Freelance Personal Training

However, working as a freelancer in a club is a completely different situation. Freelance PT’s work for themselves, market themselves, and they are their own bosses while they use an already established fitness club to hold their classes. Freelance Personal Trainers rent the club to use the facilities, but the club does not refer new clients to the trainer. This means that the PT can work with clients within the establishment’s walls, but they must find the clients on their own. This is an ideal situation for a PT who has already worked in a club environment and built up a clientele base. Again, the expected income varies on the establishment and the clientele, but the average freelancing PT can earn £40 to £60k a year. Your income depends on your dedication towards your work, how many clients you secured, and how many hours you work. There is serious competition when one is freelancing in a club and because of that, your income is greatly affected. It is best to choose a club that has a select amount of trainers, rather than a club that allows as many trainers as possible, to cut down on the competition. The ideal trainer-to-member ratio is 3 to 1000, but a hardworking PT can become successful even with a significantly higher ratio. Working in this environment can be stressful and extremely difficult, which causes most new PT’s to quit before their fitness careers truly take off, but if you stay committed and you obtain the necessary qualifications, you will become successful. In the UNITED KINGDOM, you are required to have these four qualifications to become a PT: Level 2 Gym Instructor qualification, Personal Training qualifications, First Aid Certificate, and Personal Trainer Insurance. Despite the competition and stress, the only downside of this position is that you have to pay rent towards the establishment. Sometimes it is affordable, but sometimes rent can be as expensive as £1k a month in the United Kingdom. Just remember to do your research on the facility before you begin freelancing there.

Self-employment

The third position for a Personal Trainer is self-employment. Self-employment is another form of freelancing, but in these circumstances, you are not renting your time at a facility. Independent personal trainers obtain and secure clients by their own means, without the support of a Fitness and Health club. Independent Personal Trainers usually work with clients in the comfort of their homes, but once a PT has built up enough revenue, they can rent a studio where they host their own clients. Of course, this is quite an expensive goal and it’ll take some serious time to build up a loyal client base, but it is possible for a savvy entrepreneur. There have been cases of PT’s making upwards to six figures a year in the United Kingdom, but that of course, is when the business is actually successful. Financially, being an independent Personal Trainer is a dream job for someone who works in the industry, but that doesn’t mean that every aspect of the job is ideal.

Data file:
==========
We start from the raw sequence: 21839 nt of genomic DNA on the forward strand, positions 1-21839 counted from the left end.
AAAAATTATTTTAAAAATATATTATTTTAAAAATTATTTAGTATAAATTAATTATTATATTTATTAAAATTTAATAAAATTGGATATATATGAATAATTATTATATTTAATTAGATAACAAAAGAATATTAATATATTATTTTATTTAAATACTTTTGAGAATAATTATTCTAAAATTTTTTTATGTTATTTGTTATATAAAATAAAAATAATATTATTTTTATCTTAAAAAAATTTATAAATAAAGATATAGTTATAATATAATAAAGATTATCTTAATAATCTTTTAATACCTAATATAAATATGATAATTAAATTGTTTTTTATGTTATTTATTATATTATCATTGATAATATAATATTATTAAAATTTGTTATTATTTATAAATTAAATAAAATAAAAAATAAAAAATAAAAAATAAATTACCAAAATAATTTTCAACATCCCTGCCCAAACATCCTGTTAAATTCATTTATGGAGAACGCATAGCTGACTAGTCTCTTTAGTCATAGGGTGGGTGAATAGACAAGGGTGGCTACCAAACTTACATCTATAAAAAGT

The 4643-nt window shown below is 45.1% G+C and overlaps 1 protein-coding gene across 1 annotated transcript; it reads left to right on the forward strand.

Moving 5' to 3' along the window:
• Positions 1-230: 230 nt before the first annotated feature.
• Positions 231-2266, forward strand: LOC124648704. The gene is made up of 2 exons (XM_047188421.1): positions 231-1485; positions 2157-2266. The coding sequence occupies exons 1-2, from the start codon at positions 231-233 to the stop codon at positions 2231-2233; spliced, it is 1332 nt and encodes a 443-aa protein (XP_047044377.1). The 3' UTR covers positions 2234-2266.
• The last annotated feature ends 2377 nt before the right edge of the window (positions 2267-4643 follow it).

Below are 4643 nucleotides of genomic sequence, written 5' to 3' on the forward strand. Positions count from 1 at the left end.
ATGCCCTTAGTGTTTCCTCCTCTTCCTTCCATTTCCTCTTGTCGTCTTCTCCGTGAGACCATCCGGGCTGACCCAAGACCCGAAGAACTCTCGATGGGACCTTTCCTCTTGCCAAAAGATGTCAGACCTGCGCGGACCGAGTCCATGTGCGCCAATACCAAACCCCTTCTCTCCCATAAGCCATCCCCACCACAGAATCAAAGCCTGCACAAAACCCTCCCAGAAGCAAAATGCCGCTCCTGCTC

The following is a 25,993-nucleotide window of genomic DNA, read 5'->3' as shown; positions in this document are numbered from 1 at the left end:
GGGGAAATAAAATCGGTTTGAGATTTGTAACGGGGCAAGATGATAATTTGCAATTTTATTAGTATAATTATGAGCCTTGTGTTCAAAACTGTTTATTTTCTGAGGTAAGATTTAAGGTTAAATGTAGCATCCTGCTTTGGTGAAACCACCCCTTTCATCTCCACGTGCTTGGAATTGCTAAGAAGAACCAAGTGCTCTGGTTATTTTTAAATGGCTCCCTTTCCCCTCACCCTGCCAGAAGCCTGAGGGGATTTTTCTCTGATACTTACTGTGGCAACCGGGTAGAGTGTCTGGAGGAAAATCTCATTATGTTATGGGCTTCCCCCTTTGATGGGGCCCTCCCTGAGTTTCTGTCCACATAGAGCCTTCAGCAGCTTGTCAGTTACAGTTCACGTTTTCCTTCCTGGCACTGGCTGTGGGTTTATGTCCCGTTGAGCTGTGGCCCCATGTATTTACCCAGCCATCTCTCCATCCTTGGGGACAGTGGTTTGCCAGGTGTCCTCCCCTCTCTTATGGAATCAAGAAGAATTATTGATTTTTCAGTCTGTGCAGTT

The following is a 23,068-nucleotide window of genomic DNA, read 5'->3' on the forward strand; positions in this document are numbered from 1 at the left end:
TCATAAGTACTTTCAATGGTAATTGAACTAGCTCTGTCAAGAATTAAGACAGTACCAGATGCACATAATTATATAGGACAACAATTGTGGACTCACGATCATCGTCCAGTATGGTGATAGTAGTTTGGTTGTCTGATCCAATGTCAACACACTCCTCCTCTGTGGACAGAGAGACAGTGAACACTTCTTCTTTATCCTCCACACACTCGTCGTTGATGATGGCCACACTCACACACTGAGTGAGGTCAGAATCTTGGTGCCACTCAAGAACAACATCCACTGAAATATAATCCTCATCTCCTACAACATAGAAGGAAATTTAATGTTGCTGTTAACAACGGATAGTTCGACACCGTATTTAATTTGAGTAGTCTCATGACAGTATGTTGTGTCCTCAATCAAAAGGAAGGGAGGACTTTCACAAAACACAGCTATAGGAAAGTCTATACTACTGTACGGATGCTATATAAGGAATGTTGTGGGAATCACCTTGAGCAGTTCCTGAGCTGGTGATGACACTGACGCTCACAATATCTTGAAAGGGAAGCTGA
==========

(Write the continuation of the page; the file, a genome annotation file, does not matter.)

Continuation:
Being your own boss sounds ideal, but it is not for everyone. Being self-employed comes with a laundry list of challenges and not very many people are prepared to put forth the work. You are in charge of anything, so you can set your own prices, build your own schedule, and work with your own clients, but this freedom is also your own worst enemy. As your own boss, you have absolutely no safety net when mistakes are made. People come into the industry with false expectations and beliefs, because running your own business seems a lot easier than it actually is. As an independent personal trainer, you are vulnerable to high risk and high reward. Some aspiring self-employers enter the field without any business experience and their business goes under in the first year. This position is ideal for an experienced PT who has already acquired all of their qualifications. It is NOT recommended that new Personal Trainers immediately jump to self-employment. To be your own boss as a Personal Trainer you must already have a secure client base and a decent amount of income already established. It is a business so it needs to be managed like a business. It requires a decent amount of knowledge to be successful in this business, but once you do, you can reap some serious rewards.

You can become quite successful as a Personal Trainer, despite what path you decide to choose. Whether you’re working for yourself or under a manager, whether you’re in a gym, a country club, or in the comforts of your own studio, remember that hard work turns into hearty success. Achieving success may be a little difficult, but it is well worth the time, patience, and work that you put into it. Despite how competitive the United Kingdom’s fitness industry is, it is extremely satisfying to build relationships with your clients and push them to reach their goals while you are reaching your own. Stay dedicated, stay committed, stay focused, and work towards your goals until they come true. Enjoy your new journey into the exciting and well-paying career as a Personal Trainer.